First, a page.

The box includes everything you need to get started, including wall adapter.


It’s tough to find fault with a product that does so much at such a low price.

The Dayton Audio WBA31 Wireless Wi-Fi & Bluetooth Audio Receiver with IR Remote represents a significant update of the WFA02. The WBA31 adds Bluetooth support and remote control, but drops ethernet support.

Use it in conjunction with the Dayton Audio Hi-Fly App to stream music to your receiver and also to speakers in other rooms. Like others in our review, it supports popular music streaming apps like Spotify, TIDAL, Napster, TuneIn, and iHeartRadio.

Have more than one music fan in the house? No problem. They can control the audio in their room using the same device. Not only does it work with your favorite music streaming apps, it will also stream music from your network-connected NAS via DLNA. Among other things, the included IR remote lets you control volume, a nice option if you’d like to streamline your 2-channel system and get rid of your preamp.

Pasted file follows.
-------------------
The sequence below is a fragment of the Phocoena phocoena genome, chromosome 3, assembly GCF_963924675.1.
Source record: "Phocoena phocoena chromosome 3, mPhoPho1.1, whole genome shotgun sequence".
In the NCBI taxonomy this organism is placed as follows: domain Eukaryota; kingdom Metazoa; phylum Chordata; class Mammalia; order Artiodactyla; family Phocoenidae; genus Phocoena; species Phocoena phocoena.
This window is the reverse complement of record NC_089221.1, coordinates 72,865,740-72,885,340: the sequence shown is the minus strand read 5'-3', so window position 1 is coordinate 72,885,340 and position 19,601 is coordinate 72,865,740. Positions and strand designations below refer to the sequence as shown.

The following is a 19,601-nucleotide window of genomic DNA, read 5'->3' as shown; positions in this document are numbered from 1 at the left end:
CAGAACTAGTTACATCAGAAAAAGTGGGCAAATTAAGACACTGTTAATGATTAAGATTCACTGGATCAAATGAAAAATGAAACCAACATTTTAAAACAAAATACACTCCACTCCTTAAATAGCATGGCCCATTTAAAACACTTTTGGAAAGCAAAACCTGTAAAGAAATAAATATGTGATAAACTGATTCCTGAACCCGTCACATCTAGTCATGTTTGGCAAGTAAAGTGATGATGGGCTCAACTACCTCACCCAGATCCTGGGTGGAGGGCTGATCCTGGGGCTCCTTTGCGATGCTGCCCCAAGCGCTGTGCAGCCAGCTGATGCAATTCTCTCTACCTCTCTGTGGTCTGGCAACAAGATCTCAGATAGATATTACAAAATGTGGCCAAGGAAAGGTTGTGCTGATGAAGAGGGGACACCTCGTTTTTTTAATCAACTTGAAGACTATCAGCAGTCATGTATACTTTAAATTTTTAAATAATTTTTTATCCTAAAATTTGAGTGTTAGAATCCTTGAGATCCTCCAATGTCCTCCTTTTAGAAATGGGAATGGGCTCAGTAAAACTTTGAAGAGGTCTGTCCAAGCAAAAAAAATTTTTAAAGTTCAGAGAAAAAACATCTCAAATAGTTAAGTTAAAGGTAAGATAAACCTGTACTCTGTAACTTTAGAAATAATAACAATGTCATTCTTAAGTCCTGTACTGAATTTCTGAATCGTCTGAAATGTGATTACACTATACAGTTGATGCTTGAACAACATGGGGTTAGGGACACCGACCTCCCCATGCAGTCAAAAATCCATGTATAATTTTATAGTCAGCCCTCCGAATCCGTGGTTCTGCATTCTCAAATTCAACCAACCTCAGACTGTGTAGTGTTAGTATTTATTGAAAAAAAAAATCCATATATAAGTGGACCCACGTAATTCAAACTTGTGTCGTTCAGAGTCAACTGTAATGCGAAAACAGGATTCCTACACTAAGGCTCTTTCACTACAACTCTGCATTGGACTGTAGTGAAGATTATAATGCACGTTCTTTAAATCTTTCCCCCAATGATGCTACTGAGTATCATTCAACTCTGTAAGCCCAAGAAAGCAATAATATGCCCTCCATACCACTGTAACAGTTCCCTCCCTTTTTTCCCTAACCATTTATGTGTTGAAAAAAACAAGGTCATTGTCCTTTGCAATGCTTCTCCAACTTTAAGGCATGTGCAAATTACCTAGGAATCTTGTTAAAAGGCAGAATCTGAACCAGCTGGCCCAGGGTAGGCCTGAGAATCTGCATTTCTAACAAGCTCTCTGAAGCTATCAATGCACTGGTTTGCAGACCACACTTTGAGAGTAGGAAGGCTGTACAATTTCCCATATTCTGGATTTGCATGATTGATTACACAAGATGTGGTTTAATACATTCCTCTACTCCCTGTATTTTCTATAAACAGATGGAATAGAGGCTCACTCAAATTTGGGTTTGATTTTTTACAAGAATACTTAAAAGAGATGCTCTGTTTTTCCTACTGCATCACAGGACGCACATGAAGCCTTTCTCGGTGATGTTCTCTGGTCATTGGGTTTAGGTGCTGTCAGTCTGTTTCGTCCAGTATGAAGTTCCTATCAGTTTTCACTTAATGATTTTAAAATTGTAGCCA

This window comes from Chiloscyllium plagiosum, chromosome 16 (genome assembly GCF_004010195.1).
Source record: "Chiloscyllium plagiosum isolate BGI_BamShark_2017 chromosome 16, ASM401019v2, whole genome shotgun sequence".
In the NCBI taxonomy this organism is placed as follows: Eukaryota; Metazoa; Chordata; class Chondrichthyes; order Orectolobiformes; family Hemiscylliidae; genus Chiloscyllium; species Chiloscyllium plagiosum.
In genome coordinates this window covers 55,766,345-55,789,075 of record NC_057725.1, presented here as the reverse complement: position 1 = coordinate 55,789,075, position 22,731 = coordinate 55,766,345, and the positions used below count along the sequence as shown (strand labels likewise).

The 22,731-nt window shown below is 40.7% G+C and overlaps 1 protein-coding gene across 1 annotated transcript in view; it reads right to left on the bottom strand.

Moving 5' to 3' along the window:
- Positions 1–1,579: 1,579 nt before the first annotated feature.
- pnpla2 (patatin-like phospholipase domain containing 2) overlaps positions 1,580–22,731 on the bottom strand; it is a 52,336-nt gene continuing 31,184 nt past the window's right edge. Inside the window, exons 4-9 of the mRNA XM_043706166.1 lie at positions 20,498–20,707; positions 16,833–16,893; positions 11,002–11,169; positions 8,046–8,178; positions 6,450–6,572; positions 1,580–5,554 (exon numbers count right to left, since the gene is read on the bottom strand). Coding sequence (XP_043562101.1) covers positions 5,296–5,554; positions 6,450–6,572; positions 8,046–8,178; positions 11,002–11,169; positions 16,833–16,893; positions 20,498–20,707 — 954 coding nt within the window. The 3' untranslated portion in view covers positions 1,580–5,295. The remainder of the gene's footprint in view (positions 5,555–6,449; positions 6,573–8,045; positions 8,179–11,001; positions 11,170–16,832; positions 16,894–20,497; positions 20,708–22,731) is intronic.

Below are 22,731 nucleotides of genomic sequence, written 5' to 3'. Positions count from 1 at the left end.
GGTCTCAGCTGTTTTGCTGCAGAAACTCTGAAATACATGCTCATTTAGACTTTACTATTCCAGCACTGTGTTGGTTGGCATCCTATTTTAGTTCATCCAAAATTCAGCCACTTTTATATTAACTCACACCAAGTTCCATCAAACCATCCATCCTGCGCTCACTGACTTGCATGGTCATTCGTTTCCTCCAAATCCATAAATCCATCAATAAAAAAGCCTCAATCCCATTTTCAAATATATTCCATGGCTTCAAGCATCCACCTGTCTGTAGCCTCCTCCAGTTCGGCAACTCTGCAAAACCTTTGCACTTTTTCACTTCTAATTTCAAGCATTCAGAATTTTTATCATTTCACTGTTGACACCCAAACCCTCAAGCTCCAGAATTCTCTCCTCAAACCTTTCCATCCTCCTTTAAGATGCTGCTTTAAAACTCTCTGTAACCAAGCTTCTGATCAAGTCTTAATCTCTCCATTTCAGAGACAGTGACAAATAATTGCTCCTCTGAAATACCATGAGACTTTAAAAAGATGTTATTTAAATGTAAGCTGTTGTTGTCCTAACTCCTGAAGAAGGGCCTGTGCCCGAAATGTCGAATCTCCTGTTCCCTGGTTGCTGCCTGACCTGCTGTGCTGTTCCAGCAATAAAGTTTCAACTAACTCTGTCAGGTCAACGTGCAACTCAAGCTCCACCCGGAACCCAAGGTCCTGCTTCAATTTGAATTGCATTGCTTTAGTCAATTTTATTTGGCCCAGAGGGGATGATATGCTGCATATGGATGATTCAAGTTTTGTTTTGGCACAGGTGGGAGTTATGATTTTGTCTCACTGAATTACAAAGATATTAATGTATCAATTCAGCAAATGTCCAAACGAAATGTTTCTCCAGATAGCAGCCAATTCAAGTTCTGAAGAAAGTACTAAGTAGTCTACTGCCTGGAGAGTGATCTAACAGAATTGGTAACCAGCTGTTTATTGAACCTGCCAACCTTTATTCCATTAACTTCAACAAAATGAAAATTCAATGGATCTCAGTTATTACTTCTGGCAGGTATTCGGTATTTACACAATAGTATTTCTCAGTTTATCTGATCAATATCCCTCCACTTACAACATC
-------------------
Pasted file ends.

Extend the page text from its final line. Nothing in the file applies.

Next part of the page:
Power is via 5V/2A micro USB. Power supply and micro USB cable are included.

Some of the features include:

Wireless IR report
Bluetooth and Wi-Fi connectivity
Stream music from micro SD card
Apple AirPlay compatibility
Control the sound in 6+ rooms
Play music via DLNA-enabled NAS

Google Chromecast Audio Digital Media Streamer

Price: Discontinued, but you’re likely to find one for $49.99 and up on eBay (and perhaps elsewhere – I’ve seen them on Craigslist and Facebook Marketplace)

google chromecast audio


Inexpensive way to get up and running with music streaming quickly.
Supports a variety of popular music stream apps, like Spotify, Tidal, Pandora, Deezer, and Google Play Music


This thing is tiny. Don’t lose it!
No support for streaming music from a NAS via DLNA
The DAC isn’t the best, but, for the money, it’s solid.

This is a brilliant, tiny little puck-shaped WiFi streaming device that also has a built-in DAC. Connect it to your DAC or optical-enabled receiver via mini Toslink, or to your receiver via 3.5mm stereo adapter, configure the app, and you’re ready to start streaming. I’ve been using this device for over a year now, and it’s been a game changer.